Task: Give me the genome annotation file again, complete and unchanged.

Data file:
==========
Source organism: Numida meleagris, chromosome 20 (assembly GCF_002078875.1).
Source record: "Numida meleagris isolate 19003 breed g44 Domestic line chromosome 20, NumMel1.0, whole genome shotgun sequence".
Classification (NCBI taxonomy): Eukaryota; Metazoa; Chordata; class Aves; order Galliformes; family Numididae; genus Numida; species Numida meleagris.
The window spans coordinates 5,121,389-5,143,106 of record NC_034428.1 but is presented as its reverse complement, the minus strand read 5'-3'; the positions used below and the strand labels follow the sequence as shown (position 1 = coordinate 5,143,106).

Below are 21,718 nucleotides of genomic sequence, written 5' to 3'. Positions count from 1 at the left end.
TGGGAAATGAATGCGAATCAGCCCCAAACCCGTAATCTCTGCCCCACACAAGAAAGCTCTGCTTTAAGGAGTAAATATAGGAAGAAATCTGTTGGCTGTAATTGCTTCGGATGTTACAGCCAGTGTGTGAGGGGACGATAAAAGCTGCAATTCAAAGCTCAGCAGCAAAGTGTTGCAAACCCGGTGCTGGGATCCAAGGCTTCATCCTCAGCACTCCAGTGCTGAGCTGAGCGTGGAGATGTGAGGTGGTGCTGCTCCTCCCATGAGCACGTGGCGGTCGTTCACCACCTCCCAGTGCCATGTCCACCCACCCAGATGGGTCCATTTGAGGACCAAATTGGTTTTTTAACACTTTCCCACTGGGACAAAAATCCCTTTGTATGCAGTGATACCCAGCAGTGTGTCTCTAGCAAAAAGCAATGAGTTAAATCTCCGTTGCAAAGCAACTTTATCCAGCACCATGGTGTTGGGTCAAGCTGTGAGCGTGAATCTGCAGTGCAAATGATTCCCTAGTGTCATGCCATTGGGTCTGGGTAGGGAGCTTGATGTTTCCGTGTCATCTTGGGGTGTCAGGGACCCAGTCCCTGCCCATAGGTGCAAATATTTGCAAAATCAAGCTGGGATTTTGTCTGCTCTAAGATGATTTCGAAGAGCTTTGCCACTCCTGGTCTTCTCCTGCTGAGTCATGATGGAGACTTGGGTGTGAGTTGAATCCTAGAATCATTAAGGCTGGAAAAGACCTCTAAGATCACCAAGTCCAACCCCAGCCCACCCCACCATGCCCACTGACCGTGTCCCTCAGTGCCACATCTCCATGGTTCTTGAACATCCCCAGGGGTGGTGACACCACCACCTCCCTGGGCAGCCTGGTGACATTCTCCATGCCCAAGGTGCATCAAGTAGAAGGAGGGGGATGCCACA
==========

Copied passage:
Source organism: Numida meleagris, chromosome 20 (assembly GCF_002078875.1).
Source record: "Numida meleagris isolate 19003 breed g44 Domestic line chromosome 20, NumMel1.0, whole genome shotgun sequence".
Classification (NCBI taxonomy): Eukaryota; Metazoa; Chordata; class Aves; order Galliformes; family Numididae; genus Numida; species Numida meleagris.
The window spans coordinates 5,121,389-5,143,106 of record NC_034428.1 but is presented as its reverse complement, the minus strand read 5'-3'; the positions used below and the strand labels follow the sequence as shown (position 1 = coordinate 5,143,106).

Below are 21,718 nucleotides of genomic sequence, written 5' to 3'. Positions count from 1 at the left end.
TGGGAAATGAATGCGAATCAGCCCCAAACCCGTAATCTCTGCCCCACACAAGAAAGCTCTGCTTTAAGGAGTAAATATAGGAAGAAATCTGTTGGCTGTAATTGCTTCGGATGTTACAGCCAGTGTGTGAGGGGACGATAAAAGCTGCAATTCAAAGCTCAGCAGCAAAGTGTTGCAAACCCGGTGCTGGGATCCAAGGCTTCATCCTCAGCACTCCAGTGCTGAGCTGAGCGTGGAGATGTGAGGTGGTGCTGCTCCTCCCATGAGCACGTGGCGGTCGTTCACCACCTCCCAGTGCCATGTCCACCCACCCAGATGGGTCCATTTGAGGACCAAATTGGTTTTTTAACACTTTCCCACTGGGACAAAAATCCCTTTGTATGCAGTGATACCCAGCAGTGTGTCTCTAGCAAAAAGCAATGAGTTAAATCTCCGTTGCAAAGCAACTTTATCCAGCACCATGGTGTTGGGTCAAGCTGTGAGCGTGAATCTGCAGTGCAAATGATTCCCTAGTGTCATGCCATTGGGTCTGGGTAGGGAGCTTGATGTTTCCGTGTCATCTTGGGGTGTCAGGGACCCAGTCCCTGCCCATAGGTGCAAATATTTGCAAAATCAAGCTGGGATTTTGTCTGCTCTAAGATGATTTCGAAGAGCTTTGCCACTCCTGGTCTTCTCCTGCTGAGTCATGATGGAGACTTGGGTGTGAGTTGAATCCTAGAATCATTAAGGCTGGAAAAGACCTCTAAGATCACCAAGTCCAACCCCAGCCCACCCCACCATGCCCACTGACCGTGTCCCTCAGTGCCACATCTCCATGGTTCTTGAACATCCCCAGGGGTGGTGACACCACCACCTCCCTGGGCAGCCTGGTGACATTCTCCATGCCCAAGGTGCATCAAGTAGAAGGAGGGGGATGCCACA